Magical De-Cluttering

Although it would be nice to just whip out my magic wand and zap about a hundred objects per room into oblivion, I haven’t perfected that method of de-cluttering yet.  I’m working on it.  In the meantime, I’m reading this book because I need help with housekeeping.  I’m sure recognizing that I have a problem is half the battle.

Sitting in the living room this morning enjoying my second (or maybe third – who counts) cup of coffee gave me a chance to look around with a critical eye.  I tried to be objective, and imagine how a stranger would view my collection of random things.

It might be a stretch for that person to believe I love, need, and use all this crap, or that it brings beauty to the atmosphere and joy to my heart.

Tess Whitehurst suggests several external clutter categories (paper, clothes, books, decorations, furniture, gifts, food, unfinished projects and broken things) but I think the decoration category is my biggest challenge.  I’m not ready to even think about my internal clutter yet.

In front of our living room fireplace there is a lovely stone shelf which I’m sure was bare when we moved in but has hardly seen the light of day since then.  It’s the perfect place to burn candles and put miscellaneous stuff that there’s no room for anywhere else.  It’s been looking more like a junk heap than even remotely decorative lately.

 

The book suggests starting small so this is where I decided to begin.  I got rid of my bowl full of rocks because I can’t remember whatever possessed me to have a bowl full of rocks in the first place.  Then it was easy to throw away a bunch of candles that were burned down to nothing or melted into ugly puddled blobs of wax.  Things that I couldn’t imagine parting with I moved somewhere else so that it looks like I threw them out.  I’m not telling you where they magically teleported themselves, but I will admit that I made several trips to other parts of the house and only one trip to the outside garbage bin.

I’m giving myself A for effort here.  It’s still a shelf load of junk, but it’s better organized.  I read to the end of the first chapter of this very helpful book only to learn that “clearing clutter is a lifetime pursuit”.  Perhaps the author has seen my house.  I wonder if I’ll live long enough to get to the rest of it so that my home will eventually become  “a powerful catalyst for personal transformation and manifestation.”  Huh.  I foresee a lot more trips to the black-bin or Good Will, or a colossal garage sale in my future.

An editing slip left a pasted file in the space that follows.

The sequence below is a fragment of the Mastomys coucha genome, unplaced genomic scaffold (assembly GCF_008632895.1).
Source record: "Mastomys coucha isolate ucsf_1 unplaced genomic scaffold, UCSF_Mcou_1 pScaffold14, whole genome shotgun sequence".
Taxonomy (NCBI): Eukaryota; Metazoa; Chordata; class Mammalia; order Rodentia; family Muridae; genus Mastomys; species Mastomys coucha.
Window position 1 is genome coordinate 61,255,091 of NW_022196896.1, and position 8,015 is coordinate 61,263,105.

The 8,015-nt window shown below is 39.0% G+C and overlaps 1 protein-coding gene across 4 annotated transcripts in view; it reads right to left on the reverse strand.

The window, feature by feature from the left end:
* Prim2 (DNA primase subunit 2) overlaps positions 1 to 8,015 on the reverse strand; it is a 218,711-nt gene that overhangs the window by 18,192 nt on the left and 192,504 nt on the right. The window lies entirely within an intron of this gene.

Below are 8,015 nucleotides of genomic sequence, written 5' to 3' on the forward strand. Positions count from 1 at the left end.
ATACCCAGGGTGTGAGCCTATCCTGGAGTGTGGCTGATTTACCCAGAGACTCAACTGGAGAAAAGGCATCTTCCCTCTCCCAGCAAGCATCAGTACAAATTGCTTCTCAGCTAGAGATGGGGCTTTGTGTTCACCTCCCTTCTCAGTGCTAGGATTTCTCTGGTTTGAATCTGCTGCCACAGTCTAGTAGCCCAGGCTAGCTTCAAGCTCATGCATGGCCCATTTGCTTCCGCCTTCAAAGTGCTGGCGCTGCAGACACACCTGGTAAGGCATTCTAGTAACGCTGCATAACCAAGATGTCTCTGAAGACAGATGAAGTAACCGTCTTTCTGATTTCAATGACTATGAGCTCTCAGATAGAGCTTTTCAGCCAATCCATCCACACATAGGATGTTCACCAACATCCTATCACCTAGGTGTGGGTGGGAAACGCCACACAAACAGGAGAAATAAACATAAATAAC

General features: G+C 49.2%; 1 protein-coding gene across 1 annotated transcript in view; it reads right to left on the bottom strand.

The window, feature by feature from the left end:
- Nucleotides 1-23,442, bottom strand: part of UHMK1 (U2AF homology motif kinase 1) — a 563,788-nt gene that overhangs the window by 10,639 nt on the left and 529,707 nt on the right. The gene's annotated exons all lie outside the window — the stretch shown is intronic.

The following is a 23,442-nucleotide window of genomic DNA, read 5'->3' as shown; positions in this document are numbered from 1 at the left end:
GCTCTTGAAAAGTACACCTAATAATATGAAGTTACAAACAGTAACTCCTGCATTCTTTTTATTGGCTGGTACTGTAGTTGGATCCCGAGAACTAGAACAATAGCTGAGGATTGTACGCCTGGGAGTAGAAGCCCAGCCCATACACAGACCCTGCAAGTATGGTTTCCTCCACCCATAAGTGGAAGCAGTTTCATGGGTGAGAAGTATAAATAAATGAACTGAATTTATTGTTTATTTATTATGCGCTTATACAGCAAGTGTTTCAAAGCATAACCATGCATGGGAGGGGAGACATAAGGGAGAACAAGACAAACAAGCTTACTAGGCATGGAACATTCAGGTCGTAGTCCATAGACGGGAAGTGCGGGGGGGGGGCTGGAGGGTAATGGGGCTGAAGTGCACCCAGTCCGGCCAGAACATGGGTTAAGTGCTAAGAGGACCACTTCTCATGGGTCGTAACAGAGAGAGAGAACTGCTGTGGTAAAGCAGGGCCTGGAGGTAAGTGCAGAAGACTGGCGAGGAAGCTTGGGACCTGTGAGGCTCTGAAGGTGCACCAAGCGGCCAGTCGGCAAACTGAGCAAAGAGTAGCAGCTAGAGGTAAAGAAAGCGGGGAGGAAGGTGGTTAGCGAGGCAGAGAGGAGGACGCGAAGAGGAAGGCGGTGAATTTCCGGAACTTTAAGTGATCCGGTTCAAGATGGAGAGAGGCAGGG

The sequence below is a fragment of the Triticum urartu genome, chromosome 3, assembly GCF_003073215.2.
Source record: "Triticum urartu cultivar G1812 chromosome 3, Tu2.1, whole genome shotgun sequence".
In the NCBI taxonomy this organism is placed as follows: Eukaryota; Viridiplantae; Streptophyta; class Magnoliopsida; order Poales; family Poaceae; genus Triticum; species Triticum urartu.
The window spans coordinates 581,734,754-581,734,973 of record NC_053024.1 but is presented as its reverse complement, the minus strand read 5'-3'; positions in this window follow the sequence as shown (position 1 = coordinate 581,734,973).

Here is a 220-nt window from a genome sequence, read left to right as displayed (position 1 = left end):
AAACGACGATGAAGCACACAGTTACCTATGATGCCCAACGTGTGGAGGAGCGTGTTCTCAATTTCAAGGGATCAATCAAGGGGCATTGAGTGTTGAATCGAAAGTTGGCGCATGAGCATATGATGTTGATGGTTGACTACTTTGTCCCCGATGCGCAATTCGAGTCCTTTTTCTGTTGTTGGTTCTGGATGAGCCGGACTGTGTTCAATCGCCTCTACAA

But I’m going to completely ignore the book de-cluttering category.  The line has to be drawn somewhere and my books are sacred.  Even this one.  The good news is – the next chapter is about cleaning, and with all the de-cluttering still to do, I might never get to that part at all.

Get-Out-Of-Your-Rut Day

Winter always gets me down.  No matter how many vitamin D pills I take or how much orange juice I consume or what kind of artificial light I’m exposed to, there’s just nothing like actual warm sunshine on your bare skin to perk a person up.  I’m tired of coats and scarves and gloves and car starters and fogged up windows and seeing my breath in the air.  But just because I’m bored with winter doesn’t mean I’m in a rut, does it?  I get bored with winter about 48 hours after the first snowfall.  And this winter hasn’t even been that bad.  Today the temperature went up above the freezing mark.  I chose to live here, we get all four seasons, winter happens to be one of them, and therefore I should just suck it up and get over it.  Still, I’d like to zap the cold and the snow with a magic wand and send it packing.

Anyway, it is Get Out of Your Rut day today, so I’ve been trying to decide if I’m even in one, other than the chronic condition of having a mild hate-on for winter whenever we’re in the middle of it.  Obviously I kind of like that rut and don’t appear to want to change my mind about it.  It gives me something to complain about.  Winter certainly has never done anything that I can think of to make me like it.

I don’t feel like I’m in a rut at work, because I’ve got retirement looming in the not so distant future.  It’s amazing the crap I’ve been able to put up with just because I can see an end in sight.  When I get bored at home I read a different book, or move the furniture around, or eat something weird for breakfast.  I guess I’m just easily amused.

And I don’t have a lot of patience with people who are unhappy for stupid reasons.  If you’ve got excellent reasons, that’s a different story.  But when all is said and done, it’s just a state of mind.  So perhaps I should wave that magic wand and zap my own negativity.  Winter can be beautiful.  (Man, putting those words together in the same sentence just seems so wrong….)

Nice to look at, wouldn’t want to be there.  Oh well.  It never lasts forever.  In the spring I’ll have to find a new rut to wallow in.